• The EPA recommended against mining at Windarling Ridge in Koolyanobbing Iron Ore Expansion, Report and recommendations of the Environmental Protection Authority, Bulletin 1082; 2002. The State Government overturned the recommendation.


  • A media statement on 28 October 2004 from the office of the environment minister Judy Edwards stated that the Helena and Aurora Range would become an A Class Nature Reserve as well as the Die Hardy Range, Yokradine Hills and Boondine Hills, all part of Mount Manning Range Nature Reserve. This was under the agreement to give the go ahead for mining of Windarling Ridge and Mt Jackson Range. Cabinet overthrew that decision a few days later with the intention to make the area a Conservation Park, allowing mining, rather than a Class A Nature Reserve.


  • Helena and Aurora Range Conservation Park (No. 48470) was created in December 2005 (~134,345 ha). In addition, Mt Manning Range Conservation Park (No. 48470), previously excluded from Mt Manning Range Nature Reserve, was created in December 2005 (~12,947 ha) and included Mt Manning Range. This was possible as the Mining Act Temporary Reserve (1971H) over Mt Manning Range expired and its tenure had changed to unallocated Crown land.


  • The management of the Northern Yilgarn Conservation Reserves was under development and included the existing Mount Manning Nature Reserve and the four proposed additions; Helena and Aurora Range Conservation Park, Die Hardy, Mt Jackson and Windarling Conservation Park, Mt Elvire Conservation Park and Jaurdi Conservation Park. Public comments were sought.


  • The report “Advice on areas of the highest conservation value in the proposed extensions to Mount Manning Nature Reserve” was published in May 2007 (Environmental Protection Authority, Bulletin 1256). Under section 16e advice of the Environmental Protection Act 1986 this advice was commissioned by the Environment Minister in 2005 with the objective to determine the areas of the highest conservation value within the proposed Mount Manning Range Nature Reserve.
  • Publication of Nuytsia (volume 17, 2007) a special edition funded by the Western Australian Government's 'Saving our Species' biodiversity conservation initiative. This volume of Nuytsia included papers describing and naming several plant species that occur on Helena and Aurora Range (Lepidosperma bungalbin, Lepidosperma ferricola, Neurachne annularis, Leucopogon spectablis). There is also a paper indicating the high biodiversity values in the Yilgarn and the BIF ranges (pages 1-12). Authors: Neil Gibson, David Coates and Kevin Thiele.


  • A “Strategic review of the Conservation and Resources Values Banded Ironstone Formation of the Yilgarn Craton” (Government of Western Australia) was published in August 2008. Three reports were presented in this document; (1) Strategic Review of the Banded Iron Formation Ranges of the Midwest and Goldfields (Department of Environment and Conservation and Department of Industries and Resources), (2) Banded Ironstone Formation Rasnges of the Midwest and Goldfields (Department of Environment and Conservation) and (3) Regional setting and benefits of mineral prospectivity economic benefits social benefits and impact (Department of Industry and Resources). The BIF ranges reviewed included all those within the northern half of the Yilgarn Craton, from Koolyanobbing Range (north of Southern Cross) to Jack Hills and Robinson Range (north of Meekathara). The Strategic Review committed to the creation of Class A Nature Reserves or National Parks over Helena and Aurora Range, Die Hardy Range and Mt Manning Range. The report indicated a pre-disposition against the development of these ranges. However, part of Helena and Aurora Range was excluded from Class A status, and was referred to as Bungalbin East.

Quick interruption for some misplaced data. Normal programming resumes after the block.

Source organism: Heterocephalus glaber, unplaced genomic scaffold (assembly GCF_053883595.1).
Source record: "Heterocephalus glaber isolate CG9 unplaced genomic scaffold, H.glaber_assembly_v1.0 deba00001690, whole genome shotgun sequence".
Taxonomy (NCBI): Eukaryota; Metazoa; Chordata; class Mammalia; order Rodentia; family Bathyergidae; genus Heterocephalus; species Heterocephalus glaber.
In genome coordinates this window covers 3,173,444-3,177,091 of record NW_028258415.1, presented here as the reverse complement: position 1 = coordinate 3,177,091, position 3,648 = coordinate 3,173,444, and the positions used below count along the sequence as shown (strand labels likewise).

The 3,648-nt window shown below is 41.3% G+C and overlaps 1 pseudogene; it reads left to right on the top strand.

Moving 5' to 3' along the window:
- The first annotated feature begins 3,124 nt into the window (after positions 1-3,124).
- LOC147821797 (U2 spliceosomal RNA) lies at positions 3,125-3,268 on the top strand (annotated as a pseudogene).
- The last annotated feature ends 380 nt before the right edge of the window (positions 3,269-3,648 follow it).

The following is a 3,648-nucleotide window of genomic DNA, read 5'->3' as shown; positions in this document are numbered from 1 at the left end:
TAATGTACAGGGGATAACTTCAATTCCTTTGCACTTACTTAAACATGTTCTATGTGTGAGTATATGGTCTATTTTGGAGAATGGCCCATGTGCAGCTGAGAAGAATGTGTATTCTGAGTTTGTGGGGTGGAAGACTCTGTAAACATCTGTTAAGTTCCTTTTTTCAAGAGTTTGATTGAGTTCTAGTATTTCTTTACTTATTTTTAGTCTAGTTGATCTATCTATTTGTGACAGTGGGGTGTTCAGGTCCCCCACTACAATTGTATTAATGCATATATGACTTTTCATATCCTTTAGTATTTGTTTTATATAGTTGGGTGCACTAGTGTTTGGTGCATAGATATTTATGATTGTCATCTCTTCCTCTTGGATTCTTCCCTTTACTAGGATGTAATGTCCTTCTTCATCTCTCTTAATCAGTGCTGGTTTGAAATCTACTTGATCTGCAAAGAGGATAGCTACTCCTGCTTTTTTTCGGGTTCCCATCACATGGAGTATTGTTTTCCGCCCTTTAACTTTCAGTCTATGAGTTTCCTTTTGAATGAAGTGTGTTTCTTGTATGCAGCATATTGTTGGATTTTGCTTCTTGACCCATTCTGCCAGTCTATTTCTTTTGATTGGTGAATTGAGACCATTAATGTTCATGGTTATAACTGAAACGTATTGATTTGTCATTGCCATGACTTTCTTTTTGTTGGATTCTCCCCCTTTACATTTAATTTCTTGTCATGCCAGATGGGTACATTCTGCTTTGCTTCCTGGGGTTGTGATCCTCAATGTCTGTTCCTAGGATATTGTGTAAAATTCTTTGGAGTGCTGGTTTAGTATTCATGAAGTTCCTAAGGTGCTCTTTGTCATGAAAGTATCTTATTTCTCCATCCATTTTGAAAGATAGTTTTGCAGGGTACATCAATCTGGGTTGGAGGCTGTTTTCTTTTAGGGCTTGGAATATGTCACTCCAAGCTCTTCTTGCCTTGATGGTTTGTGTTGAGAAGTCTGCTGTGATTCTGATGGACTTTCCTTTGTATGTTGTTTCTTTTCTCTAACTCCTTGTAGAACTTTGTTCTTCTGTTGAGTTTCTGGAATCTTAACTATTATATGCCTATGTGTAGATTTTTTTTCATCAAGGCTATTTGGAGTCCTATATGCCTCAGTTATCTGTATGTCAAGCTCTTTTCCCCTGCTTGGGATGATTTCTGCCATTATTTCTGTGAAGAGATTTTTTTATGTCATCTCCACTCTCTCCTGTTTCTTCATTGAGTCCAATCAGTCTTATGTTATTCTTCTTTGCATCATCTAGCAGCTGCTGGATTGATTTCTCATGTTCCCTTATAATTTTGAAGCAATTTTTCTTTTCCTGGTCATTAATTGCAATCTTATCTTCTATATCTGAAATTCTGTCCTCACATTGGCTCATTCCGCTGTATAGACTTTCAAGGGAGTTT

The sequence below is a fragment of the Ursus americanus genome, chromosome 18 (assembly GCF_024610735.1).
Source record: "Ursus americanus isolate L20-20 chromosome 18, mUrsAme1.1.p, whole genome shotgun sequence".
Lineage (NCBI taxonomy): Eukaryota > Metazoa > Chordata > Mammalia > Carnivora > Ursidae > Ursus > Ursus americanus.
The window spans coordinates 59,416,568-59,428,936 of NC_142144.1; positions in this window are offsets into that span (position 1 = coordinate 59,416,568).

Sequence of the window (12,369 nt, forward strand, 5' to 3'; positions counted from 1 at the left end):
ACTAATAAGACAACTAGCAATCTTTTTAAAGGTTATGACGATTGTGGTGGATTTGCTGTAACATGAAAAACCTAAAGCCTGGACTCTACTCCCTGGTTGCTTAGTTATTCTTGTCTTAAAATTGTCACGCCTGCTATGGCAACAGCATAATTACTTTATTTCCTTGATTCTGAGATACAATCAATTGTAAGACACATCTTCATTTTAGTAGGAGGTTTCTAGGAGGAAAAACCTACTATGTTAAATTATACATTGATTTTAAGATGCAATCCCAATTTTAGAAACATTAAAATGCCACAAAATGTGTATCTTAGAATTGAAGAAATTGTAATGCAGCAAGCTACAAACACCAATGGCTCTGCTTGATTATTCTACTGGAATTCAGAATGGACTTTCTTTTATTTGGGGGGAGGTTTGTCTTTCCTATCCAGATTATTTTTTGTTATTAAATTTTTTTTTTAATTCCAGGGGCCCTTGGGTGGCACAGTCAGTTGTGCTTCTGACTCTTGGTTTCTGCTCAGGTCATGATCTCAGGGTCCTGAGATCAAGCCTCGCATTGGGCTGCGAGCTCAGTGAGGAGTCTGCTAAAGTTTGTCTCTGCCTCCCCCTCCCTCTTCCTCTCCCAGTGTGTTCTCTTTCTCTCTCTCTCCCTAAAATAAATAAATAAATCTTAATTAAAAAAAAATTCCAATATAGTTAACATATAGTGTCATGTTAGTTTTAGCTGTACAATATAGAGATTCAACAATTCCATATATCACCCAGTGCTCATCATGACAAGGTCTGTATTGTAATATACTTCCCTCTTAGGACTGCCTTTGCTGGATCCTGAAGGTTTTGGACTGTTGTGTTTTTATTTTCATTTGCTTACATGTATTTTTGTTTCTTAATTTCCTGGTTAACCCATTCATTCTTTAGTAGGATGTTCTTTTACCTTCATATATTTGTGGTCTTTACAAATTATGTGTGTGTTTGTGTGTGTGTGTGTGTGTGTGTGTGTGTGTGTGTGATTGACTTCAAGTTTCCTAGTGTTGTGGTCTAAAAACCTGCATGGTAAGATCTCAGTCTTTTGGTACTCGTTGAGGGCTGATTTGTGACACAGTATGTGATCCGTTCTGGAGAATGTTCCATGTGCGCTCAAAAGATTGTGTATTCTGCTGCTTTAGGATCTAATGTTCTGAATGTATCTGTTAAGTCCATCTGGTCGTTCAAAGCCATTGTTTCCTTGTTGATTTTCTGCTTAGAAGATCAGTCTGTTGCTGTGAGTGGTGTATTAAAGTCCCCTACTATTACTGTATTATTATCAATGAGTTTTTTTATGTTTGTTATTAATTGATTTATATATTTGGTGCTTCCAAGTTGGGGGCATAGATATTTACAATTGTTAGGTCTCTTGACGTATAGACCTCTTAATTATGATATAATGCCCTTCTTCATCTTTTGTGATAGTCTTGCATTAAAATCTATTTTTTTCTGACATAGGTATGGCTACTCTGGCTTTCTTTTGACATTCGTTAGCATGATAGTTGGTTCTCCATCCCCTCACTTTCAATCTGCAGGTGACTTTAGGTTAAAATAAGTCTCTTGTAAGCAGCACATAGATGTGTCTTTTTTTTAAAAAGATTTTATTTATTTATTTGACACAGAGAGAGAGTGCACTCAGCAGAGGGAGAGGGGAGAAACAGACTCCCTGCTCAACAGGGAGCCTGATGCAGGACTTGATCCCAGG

• In March 2008 an Issues paper was published; “Northern Yilgarn (Mt Manning Range, Mt Elvire & Jaurdi) Conservation Reserves Management Plan”, which considered land tenure issues and recommended the Helena and Aurora Range as a Class A Nature Reserve or National Park (with the exception of Bungalbin east). Similarily, Mt Manning Range Nature Reserve and Mt Manning Range Conservation Park were recommended as A Class Nature Reserve or National Park. The Issues paper was available to the Public from April 2010 to comment on until the release of the draft Management Plan. Comments were invited from all stakeholders via a Management Plan Newsletter.

Exert from Issues paper

The Northern Yilgarn (Mt Manning Range, Mt Elvire & Jaurdi) Conservation Reserves include:

  • Mt Manning Range Nature Reserve (36208);
  • Mt Manning Range Conservation Park (48470);
  • Helena and Aurora Range Conservation Park (48470);
  • Proposed Jaurdi Conservation Park;
  • Proposed Mt Elvire Conservation Park; and
  • Proposed Die Hardy/Jackson/Windarling Range Reserves.


  • The Draft Management Plan for the Northern Yilgarn (Mt Manning Range Nature Reserve, Mt Elvire and Jaurdi) Conservation Reserves was submitted for the approvals process, where it would go before the Minister for the Environment and then to Cabinet.